College student Emma Strub has been known to take pictures of herself 15 to 20 times a day.
Alone or with friends, smiling or making a goofy face. She shares most of them on photo-messaging app Snapchat, posts others to Instagram, Twitter or tumblr.
She, like so many of her peers, is a master of the smartphone self-portrait — the selfie.
While the selfie is as ancient as MySpace, the snapshots are surging across social media platforms. On Instagram, there are more than 36 million photos tagged #selfie, 98 million tagged #me and countless others without the identifying hashtags. On Snapchat, users exchange more than 200 million photos and videos a day. They’re particularly popular among teens and tweens, and a staple for image-obsessed celebrities like Justin Bieber and Rihanna.
Depending on whom you ask, selfies are either the latest form of self-expression or portraits of narcissism on the rise, society in decline.
Even Strub, 20, acknowledges the absurdity: “Selfies are so stupid, but then I’m sitting here taking 25 at a time.”
Yet the selfie’s popularity suggests something beyond frivolous self-aggrandizing. It hints at a rapidly growing preference for online conversations that prioritize images over words. Clearly, there is a symbiosis between smartphones, social media and selfies.
“Our phones have front-facing cameras for a reason. It’s to take pictures of ourselves,” said Greg Swan, an avid selfie snapper and vice president at public relations firm Weber Shandwick. “People want to share pictures of themselves and what they’re doing.”
Apple introduced the front-facing camera with the iPhone 4 in 2010, the same year the photo-sharing social network Instagram was born. Then, in 2012 came Snapchat, which exploded in popularity as users traded photos that then vanish.
Vine was launched in early 2013 without the ability to record through the smartphone’s front-facing camera, only to add that feature in a later update. Hello, video selfie.
When snapping a picture or video is so easy, and there are so many social networks on which to share them, why not?
“They’re funny and they make me smile and I can remember the moment later,” said Strub. “It’s definitely a way of expressing yourself and putting yourself in a light that you can control.”
Yet that focus on image online, especially among young teens, has some worried about a self-absorbed society. After all, research from Harvard University showed that social media users get a bigger neurochemical buzz from sharing information about themselves than sharing information about others.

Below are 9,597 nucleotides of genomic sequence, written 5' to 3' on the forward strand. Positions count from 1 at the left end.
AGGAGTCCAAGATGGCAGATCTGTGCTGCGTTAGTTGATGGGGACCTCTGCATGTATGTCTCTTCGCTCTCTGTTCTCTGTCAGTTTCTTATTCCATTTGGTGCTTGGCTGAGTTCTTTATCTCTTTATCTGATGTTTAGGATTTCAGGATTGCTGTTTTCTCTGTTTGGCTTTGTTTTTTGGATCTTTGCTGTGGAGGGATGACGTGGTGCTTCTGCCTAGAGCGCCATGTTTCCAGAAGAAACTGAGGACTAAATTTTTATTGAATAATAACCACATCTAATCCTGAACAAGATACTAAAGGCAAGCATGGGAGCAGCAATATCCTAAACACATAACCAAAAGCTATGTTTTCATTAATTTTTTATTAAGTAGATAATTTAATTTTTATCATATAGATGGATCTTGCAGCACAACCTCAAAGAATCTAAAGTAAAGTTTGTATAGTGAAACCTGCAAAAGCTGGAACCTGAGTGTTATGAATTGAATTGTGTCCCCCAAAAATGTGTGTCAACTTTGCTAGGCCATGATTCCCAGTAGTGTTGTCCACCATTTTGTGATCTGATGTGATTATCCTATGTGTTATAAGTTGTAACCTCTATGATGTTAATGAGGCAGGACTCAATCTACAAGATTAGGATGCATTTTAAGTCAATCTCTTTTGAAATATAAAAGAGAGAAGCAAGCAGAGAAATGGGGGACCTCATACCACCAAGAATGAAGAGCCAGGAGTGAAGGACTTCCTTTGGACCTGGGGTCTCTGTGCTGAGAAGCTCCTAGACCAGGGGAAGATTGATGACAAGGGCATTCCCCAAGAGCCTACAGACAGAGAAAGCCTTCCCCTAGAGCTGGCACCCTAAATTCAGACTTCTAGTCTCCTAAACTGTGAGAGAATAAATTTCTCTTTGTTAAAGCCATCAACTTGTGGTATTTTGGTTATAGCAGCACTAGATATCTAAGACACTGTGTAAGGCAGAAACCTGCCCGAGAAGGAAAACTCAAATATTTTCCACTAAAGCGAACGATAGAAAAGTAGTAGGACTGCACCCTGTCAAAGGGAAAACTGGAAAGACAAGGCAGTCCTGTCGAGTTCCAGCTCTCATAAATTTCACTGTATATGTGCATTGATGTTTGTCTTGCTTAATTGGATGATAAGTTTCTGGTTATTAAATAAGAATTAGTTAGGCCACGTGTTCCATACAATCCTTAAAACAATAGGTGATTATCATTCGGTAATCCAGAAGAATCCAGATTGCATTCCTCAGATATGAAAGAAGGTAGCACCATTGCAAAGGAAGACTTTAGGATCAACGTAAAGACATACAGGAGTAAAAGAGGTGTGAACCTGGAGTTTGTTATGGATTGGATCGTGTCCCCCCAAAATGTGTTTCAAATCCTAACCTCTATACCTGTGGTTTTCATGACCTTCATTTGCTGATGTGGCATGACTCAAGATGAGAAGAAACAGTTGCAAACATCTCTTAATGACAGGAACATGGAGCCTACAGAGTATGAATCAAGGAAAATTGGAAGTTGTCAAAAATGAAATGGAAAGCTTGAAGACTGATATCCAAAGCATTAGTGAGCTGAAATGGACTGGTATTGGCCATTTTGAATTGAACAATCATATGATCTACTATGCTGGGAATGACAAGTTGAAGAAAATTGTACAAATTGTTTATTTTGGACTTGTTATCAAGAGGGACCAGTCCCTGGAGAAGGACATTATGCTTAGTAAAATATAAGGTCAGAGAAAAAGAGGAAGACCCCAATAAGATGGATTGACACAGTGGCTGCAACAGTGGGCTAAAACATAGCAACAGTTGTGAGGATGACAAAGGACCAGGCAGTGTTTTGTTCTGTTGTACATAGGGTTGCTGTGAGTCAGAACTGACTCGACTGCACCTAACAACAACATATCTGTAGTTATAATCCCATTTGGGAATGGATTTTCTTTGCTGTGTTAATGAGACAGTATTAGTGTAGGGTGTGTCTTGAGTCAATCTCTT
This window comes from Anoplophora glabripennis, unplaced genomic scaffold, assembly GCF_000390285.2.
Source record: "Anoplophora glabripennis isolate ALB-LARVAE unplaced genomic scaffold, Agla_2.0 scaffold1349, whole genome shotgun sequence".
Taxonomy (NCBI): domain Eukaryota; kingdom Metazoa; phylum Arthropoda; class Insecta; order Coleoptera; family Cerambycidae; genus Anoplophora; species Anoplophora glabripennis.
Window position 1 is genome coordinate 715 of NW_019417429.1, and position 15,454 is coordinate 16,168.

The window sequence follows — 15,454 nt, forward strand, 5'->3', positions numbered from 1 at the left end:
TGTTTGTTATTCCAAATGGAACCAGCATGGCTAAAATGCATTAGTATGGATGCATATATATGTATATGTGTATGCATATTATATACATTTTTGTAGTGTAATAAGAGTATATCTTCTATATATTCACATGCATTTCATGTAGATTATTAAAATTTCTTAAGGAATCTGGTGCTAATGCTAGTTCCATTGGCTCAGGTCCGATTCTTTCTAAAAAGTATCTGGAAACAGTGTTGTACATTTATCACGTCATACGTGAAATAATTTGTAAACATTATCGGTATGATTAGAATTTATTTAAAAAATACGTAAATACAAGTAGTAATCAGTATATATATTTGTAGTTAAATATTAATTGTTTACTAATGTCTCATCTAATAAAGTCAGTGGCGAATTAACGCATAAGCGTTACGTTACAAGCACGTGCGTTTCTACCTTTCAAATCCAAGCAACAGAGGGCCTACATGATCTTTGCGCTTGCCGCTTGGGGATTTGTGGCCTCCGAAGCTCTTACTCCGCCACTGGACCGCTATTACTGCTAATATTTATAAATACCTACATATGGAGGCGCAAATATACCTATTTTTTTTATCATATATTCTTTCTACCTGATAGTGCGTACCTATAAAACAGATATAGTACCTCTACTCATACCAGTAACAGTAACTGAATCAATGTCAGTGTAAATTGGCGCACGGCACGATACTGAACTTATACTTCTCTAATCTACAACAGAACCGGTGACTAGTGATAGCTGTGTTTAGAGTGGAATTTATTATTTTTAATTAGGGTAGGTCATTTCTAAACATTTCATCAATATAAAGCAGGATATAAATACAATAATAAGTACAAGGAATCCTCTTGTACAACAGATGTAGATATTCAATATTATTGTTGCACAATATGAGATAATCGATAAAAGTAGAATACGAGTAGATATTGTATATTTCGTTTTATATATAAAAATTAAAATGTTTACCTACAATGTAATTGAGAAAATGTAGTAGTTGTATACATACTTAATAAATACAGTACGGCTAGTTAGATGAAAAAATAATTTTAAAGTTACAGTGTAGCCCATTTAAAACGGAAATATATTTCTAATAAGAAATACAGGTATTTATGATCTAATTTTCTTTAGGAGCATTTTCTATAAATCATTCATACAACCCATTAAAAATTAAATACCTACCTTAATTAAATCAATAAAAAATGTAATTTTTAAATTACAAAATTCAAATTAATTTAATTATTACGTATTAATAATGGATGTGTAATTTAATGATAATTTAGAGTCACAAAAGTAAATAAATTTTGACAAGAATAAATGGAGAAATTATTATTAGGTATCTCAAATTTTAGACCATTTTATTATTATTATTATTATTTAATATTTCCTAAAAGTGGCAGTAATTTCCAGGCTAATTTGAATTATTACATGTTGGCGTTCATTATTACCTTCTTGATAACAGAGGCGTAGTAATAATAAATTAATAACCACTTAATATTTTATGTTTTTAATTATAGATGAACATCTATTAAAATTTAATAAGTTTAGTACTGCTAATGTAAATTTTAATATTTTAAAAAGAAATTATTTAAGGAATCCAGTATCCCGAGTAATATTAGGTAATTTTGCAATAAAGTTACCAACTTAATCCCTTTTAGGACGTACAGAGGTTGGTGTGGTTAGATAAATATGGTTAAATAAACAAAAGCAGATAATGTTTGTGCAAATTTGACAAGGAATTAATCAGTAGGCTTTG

“There (are) a lot of mixed messages about selfies,” said Pamela Rutledge, a psychologist and director of the Media Psychology Research Center.
She doesn’t see any harm in selfies — people have always liked to see themselves in photographs and sought approval from others — but understands why some people recoil at the sight of so many self-portraits.
“It violates some of those Protestant work ethic kinds of values, how you’re not supposed to brag and you’re not supposed to glorify yourself and all of that,” she said.
A picture says a thousand words
While there are plenty of pictures posted with the goal of getting “likes” for a cute outfit or new hairdo, experts say the onslaught of selfies is changing the way we communicate. Why text “I’m happy” when you could post a picture of your smiling face?
“An image is a much more powerful means of communication,” Rutledge said. “We’re becoming more fluid with text and images supporting one another.”
Snapchat, in particular, pushes communication through images. The photo is front-and-center, and users can choose to add a short caption or doodle on the image before sending it. Fewer words, more pictures.
Because the photos disappear (for the most part) in 10 seconds or less, it’s less about looking good and more about conveying an authentic moment.
“It’s a fun way to talk,” said Kelly McCloskey, 13, of Minnetonka, Minn., a regular Snapchat user. “It’s just kind of cooler because you get what they’re saying more.”
Selfie aficionados say the snapshots are a quicker, often more effective way of sharing information.
“Can you imagine me writing, ‘I’m standing in front of the “Spoonbridge and Cherry.” It’s gorgeous. The water’s coming over the cherry and the sun is out,’ “ Swan said. “No. Instead, it’s a selfie shot of me in front of the ‘Spoonbridge and Cherry’ with the skyline in the background.”
That’s the kind of communication Alec Erdahl, 11, had in mind as he prepared for a baseball game on a hot summer afternoon.
In the car, uniform on, he made a face of dread and snapped a selfie.
“Going to baseball with 99 degree weather! #gonnamelt,” he wrote, posting the picture on Instagram.
Erdahl’s stepdad, Sean Lanahan, said he’s heard kids say the photos help them feel connected, especially in the summer when they don’t see their friends as often.
“It keeps that connection visually, which is more impactful than just a simple text,” he said, his stepson nodding in agreement.
Such selfie taking, it seems, is contagious.
When Lanahan’s travel plans changed in the middle of a recent trip, stranding him in Washington, D.C., for an unexpected layover, he slipped into the city.
“I thought the kids might get a kick out of me standing in front of the Capitol and White House,” he said.
Lanahan snapped a selfie.
RYOT NOTE: Sure, selfies are good for a laugh here and there, and if you don’t take them seriously, they can quite frankly be fun as hell. At the same time, however, selfies can be a symptom of low self esteem, especially when young ladies are struggling to live up to ridiculous expectations set by society. That’s why organizations like I Am That Girl are so important. They’re a global community, a support system, and a movement of girls turning self-doubt into self-love. Click on the gray box alongside this story to learn more, donate and Become the News!